Safe surfing,
Micke

PS. Also keep this in mind if you feel tempted to cheat about when and where a shot is taken. You are unlikely to get away with it if you have photo-savvy friends.

Photo by Micke-fi @ Flickr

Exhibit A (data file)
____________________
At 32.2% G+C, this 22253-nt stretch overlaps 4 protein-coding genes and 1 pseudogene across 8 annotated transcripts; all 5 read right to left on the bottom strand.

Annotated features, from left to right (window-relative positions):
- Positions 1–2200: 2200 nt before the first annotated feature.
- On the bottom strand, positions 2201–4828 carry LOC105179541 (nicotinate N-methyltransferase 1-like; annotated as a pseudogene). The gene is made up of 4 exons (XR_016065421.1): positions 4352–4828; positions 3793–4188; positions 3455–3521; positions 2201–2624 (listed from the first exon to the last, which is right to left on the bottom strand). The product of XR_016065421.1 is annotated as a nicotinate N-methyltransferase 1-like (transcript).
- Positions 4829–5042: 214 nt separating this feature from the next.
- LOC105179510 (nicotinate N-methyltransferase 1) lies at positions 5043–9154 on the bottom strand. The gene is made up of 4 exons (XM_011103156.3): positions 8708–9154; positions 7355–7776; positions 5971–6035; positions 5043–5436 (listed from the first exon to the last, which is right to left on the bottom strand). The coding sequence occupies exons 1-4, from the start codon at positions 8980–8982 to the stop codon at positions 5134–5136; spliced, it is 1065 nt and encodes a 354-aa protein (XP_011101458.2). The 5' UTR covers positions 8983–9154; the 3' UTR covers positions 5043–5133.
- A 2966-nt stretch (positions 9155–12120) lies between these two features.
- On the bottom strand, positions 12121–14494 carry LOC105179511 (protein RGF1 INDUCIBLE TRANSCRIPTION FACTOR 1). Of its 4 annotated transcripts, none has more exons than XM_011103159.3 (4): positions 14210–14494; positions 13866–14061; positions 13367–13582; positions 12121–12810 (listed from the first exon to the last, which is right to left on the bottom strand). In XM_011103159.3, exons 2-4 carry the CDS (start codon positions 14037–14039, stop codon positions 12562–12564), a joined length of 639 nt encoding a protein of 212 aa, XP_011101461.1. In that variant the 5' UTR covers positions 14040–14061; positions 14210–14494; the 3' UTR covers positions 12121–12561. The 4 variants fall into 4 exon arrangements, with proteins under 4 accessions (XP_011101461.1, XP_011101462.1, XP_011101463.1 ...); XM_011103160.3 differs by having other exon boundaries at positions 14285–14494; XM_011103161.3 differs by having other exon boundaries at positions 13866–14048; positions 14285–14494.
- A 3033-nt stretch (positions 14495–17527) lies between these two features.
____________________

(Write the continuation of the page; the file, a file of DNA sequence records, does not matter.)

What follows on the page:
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The European Union is preparing a new data protection package. It is making headlines because there are plans to raise the age limit for digital consent from 13 to 16 years. This has sometimes been describes as the age limit for joining social media. To be precise, member states could choose their age limit within this range. Younger kids would need parental consent for creating an account in social media and similar networks. We can probably agree that minors’ use of the internet can be problematic. But is an age limit really the right way to go? It’s easy to think of potential problems when children and teenagers start using social media. The platforms are powerful communication tools, for good and bad. Cyberbullying. Grooming. Inappropriate content. Unwanted marketing. Getting addicted. Stealing time and attention from homework or other hobbies. And perhaps most important. Social media often becomes a sphere of freedom, a world totally insulated from the parents and their silly rules. In social media you can choose your contacts. There’s no function that enables parents to check what the kids are doing, unless they accept their parents as friends. And the parents are often on totally different services. Facebook is quickly becoming the boring place where mom and granny hangs out. Youngsters tend to be on Instagram, WhatsApp, Snapchat, Periscope or whatnot instead. But is restricting their access to social media the right thing to do? What do we achieve by requiring parental consent before they sign up? This would mean that parents, in theory, have a chance to prevent their children from being on social media. And that’s good, right? Well, this is a flawed logic in several ways. First, it’s easy to lie about your age. Social media in generic has very poor authentication mechanisms for people signing up. They are not verifying your true identity, and can’t verify your age either. Kids learn very quickly that signing up just requires some simple math. Subtract 16, or whatever, from the current year when asked for year of birth. The other problem is that parental consent requirements don’t give parents a real choice. Electronic communication is becoming a cornerstone in our way to interact with other people. It can’t be stressed enough how important it is for our children to learn the rules and skills of this new world. Preventing kids from participating in the community where all their friends are could isolate them, and potentially cause more harm than the dark side of social media. What we need isn’t age limits and parental consent. It’s better control of the content our children are dealing with and tools for parents to follow what they are doing. Social media is currently designed for adults and everyone have tools to protect their privacy. But the same tools become a problem when children join, as they also prevent parents from keeping an eye on their offspring. Parental consent becomes significant when the social media platforms start to recognize parent-child relationships. New accounts for children under a specified age could mandatorily be linked to an adult’s account. The adult would have some level of visibility into what the child is doing, but maybe not full visibility. Metadata, like whom the child is communicating with, would be a good start. Remember that children deserve s certain level of privacy too. Parents could of course still neglect their responsibilities, but they would at least have a tool if they want to keep an eye on how their kids are doing online. And then we still have the problem with the lack of age verification. All this is naturally in vain if the kids can sign up as adults. On top of that, children’s social media preferences are very volatile. They do not stay loyally on one service all the time. Having proper parent-child relationships in one service is not enough, it need to be the norm on all services. So we are still very far from a social media world that really takes parents’ and children’s needs into account. Just demanding parental consent when kids are signing up does not really do much good. It’s of course nice to see EU take some baby steps towards a safer net for our children. But this is unfortunately an area where baby steps isn’t enough. We need a couple of giant leaps as soon as possible.   Safe surfing, Micke   Image by skyseeker